Both quantitative and qualitative changes in ovarian cancer stroma are responsible for the increased expression of the LMGS

Expression profiles from most public datasets were generated from bulk tumor samples with various degrees of stromal infiltration. To better decipher the role of tumor stroma in the process of lymphovascular metastasis, we applied the ESTIMATE algorithm to analyze tumor purity inferred by the infiltration levels of non-tumor cells. Strikingly, reduced tumor purity as well as elevated mesenchymal infiltration with statistical significance was observed in LVSI-positive samples compared with LVSI-negative ones (Fig. 3a and b). Tumor purity predicted by an alternative approach known as the ABSOLUTE algorithm produced consistent results. Besides, omental metastases displayed similar trends in comparison to primary ovarian tumors (Fig. 3c and d) according to two independent datasets (GSE2109, GSE30587). Taken together, the primary tumors with LVSI-positive status biologically resemble to metastatic tumors in terms of the expression pattern of the LMGS, which is potentially ascribed to the increased proportion of tumor stroma.

Fig. 3
figure3

LVSI-positive primary tumors resemble metastatic lesions, to which the infiltration of stromal cells contributes most. LVSI-positive samples were characterized by a reduced tumor purity and b remarkably elevated mesenchymal infiltration. Omental metastases displayed a similar trend compared to primary ovarian tumors c-d. The activation of the LMGS was e significantly negatively correlated with tumor purity and f positively correlated with mesenchymal infiltration in serous ovarian cancer samples from TCGA dataset. g The infiltration of fibroblasts was remarkably elevated in primary ovarian cancer samples with LVSI-positive status. A similar trend was observed in omental metastases compared with primary lesions in h dataset GSE2109 and was validated in i paired samples from dataset GSE30587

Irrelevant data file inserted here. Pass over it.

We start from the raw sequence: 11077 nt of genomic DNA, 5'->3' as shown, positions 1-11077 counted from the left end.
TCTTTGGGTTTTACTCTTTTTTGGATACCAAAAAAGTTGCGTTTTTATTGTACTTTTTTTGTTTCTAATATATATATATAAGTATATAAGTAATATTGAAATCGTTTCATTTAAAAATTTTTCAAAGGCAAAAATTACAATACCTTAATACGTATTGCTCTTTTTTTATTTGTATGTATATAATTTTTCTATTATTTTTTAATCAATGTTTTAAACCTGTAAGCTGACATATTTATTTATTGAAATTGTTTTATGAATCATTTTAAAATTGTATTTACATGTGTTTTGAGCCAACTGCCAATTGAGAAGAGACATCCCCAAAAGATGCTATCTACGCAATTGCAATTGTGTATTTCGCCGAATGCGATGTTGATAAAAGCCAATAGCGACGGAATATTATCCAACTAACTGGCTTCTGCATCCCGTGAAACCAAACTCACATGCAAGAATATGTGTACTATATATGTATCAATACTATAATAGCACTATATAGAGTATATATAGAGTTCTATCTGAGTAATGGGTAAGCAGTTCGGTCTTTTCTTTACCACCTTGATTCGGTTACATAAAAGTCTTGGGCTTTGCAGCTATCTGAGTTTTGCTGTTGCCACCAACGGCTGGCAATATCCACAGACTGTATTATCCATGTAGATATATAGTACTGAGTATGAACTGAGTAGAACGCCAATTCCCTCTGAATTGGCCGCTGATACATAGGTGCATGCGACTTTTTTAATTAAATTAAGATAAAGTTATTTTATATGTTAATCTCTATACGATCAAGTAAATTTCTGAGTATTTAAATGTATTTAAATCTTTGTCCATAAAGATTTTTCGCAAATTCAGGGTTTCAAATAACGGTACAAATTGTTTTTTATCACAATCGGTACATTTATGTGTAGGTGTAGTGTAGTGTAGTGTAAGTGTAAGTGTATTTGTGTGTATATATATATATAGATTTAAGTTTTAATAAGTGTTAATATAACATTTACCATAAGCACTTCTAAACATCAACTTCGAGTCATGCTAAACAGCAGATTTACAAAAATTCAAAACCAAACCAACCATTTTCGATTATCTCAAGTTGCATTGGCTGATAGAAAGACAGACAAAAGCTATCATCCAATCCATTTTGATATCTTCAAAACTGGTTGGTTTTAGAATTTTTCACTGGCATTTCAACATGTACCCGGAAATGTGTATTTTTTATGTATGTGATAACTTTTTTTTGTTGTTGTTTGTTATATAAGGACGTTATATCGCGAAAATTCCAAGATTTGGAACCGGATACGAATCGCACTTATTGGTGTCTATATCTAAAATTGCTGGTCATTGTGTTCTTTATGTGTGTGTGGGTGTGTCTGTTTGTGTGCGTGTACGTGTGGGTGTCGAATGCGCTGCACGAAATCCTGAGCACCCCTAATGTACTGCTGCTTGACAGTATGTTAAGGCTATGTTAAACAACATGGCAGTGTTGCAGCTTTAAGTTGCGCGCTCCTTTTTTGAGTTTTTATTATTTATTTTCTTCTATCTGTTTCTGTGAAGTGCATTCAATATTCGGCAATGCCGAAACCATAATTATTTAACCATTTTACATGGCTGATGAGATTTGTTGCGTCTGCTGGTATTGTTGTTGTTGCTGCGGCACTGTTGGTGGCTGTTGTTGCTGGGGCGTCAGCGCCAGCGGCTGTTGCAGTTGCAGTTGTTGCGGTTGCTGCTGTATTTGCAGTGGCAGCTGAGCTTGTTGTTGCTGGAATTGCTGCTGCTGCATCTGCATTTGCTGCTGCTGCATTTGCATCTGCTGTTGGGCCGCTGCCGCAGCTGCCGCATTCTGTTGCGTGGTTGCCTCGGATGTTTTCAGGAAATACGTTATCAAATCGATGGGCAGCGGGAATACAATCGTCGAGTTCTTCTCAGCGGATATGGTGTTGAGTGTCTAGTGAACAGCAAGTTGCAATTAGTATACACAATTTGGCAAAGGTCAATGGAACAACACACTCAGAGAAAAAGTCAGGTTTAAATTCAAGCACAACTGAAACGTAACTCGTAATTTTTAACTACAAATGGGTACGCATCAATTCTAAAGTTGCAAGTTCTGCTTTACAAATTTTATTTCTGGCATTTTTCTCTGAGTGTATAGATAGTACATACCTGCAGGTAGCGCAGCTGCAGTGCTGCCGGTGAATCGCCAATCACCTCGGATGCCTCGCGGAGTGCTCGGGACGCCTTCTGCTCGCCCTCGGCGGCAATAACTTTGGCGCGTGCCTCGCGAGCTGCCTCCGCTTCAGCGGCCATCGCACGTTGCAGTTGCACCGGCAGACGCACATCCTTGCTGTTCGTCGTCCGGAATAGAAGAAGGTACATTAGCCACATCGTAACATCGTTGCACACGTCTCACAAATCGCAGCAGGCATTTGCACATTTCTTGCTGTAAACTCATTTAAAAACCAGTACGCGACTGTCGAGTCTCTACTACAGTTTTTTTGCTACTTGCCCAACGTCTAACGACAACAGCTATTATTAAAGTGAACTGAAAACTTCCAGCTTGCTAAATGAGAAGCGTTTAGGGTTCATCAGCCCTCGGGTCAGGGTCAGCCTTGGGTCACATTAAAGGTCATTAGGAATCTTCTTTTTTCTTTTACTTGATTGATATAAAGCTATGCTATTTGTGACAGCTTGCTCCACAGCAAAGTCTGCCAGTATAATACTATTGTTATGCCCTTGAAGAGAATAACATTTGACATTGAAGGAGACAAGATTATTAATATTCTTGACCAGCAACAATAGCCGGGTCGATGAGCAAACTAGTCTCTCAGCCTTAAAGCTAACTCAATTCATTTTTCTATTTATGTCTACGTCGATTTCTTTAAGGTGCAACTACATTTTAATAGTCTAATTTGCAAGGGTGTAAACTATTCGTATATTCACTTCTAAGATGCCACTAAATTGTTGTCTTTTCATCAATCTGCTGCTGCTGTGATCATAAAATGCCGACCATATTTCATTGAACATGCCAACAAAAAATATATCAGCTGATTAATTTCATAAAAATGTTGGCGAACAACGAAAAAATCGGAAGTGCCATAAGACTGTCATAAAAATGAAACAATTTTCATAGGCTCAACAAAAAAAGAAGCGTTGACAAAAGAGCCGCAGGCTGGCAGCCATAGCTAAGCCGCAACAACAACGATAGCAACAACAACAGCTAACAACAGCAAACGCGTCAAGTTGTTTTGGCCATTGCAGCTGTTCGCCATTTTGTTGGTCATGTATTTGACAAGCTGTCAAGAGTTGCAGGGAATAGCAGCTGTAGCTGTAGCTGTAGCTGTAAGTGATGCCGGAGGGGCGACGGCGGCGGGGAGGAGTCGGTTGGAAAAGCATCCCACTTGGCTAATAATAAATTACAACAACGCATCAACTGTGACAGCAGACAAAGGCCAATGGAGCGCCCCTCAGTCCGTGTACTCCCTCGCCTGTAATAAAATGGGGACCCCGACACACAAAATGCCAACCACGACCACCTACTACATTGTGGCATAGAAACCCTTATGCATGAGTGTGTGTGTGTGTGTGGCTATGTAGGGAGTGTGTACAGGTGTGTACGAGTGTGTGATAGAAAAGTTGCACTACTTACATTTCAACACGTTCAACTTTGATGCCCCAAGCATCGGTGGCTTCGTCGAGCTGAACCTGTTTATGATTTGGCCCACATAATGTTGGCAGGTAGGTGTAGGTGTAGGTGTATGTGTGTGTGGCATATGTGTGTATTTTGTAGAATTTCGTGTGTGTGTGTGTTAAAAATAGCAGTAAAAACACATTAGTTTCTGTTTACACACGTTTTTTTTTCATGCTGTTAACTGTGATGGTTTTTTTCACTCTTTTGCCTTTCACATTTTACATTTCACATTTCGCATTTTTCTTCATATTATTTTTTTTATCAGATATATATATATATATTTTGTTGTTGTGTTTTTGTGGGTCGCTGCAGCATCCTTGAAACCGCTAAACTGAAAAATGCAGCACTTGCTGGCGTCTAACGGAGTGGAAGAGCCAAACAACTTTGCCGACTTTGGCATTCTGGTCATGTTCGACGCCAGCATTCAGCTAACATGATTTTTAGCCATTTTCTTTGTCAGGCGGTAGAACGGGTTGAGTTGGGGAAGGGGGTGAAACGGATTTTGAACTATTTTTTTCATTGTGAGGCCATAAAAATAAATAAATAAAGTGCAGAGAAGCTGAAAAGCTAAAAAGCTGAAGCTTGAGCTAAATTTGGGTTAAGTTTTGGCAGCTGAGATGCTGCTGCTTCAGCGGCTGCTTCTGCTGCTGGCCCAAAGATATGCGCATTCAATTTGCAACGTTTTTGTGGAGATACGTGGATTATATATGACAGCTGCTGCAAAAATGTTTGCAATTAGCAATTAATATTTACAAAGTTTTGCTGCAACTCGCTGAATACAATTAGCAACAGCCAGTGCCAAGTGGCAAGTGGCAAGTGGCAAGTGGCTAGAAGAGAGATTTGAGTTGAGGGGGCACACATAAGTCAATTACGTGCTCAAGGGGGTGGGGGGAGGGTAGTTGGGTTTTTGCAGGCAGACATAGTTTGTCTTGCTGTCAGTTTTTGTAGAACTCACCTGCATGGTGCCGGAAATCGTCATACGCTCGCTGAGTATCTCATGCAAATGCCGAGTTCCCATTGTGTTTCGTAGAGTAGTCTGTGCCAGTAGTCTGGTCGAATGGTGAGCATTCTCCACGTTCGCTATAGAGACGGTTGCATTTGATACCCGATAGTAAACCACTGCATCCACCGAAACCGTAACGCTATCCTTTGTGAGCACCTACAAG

Validated in three large independent datasets (TCGA, GSE9891, GSE26712), a remarkable negative correlation was observed between the expression of the LMGS and tumor purity in serous ovarian cancer samples (Fig. 3e, Additional file 4: Figure S3a-S3b). Considering that stromal cells and immune cells are both major cellular components of tumor stroma, we then tested whether the infiltration of immune cells was involved in the expression changes of the LMGS. Although statistic significant, the correlation between the LMGS scores and the ESTIMATE immune scores, which represent the infiltration levels of immune cells, was relatively weak to draw powerful conclusions (Additional file 4: Figure S3c-S3e). The purity-corrected correlation analysis generated from the TIMER database also showed similar results (Additional file 1: Table S4). The correlations between the individual gene expression of the LMGS and the abundance of immune infiltrates, including B cells, CD4+ T cells, CD8+ T cells, neutrophils, macrophages, and dendritic cells, were all significant but extensively weak in ovarian cancer samples. By contrast, the activation of the LMGS in serous ovarian cancer samples from three datasets was strongly and positively correlated with the presence of stromal cells represented by ESTIMATE stromal scores (Fig. 3f, Additional file 4: Figure S3f-S3 g). Moreover, quantification of eight immune and two stromal cell populations inferred by the MCP-counter revealed that infiltration of fibroblasts was remarkably elevated in primary ovarian cancer samples with LVSI-positive status compared to the LVSI-negative ones (Fig. 3g, Additional file 4: Figure S3 h). Similar results were obtained when exploring the infiltration patterns in omental metastases compared with primary ovarian tumors (Fig. 3h-i, Additional file 4: Figure S3i-S3j). These data indicate that the increased infiltration of stromal cells, especially fibroblasts, is responsible for the reduction of tumor purity in the process of lymphovascular metastasis.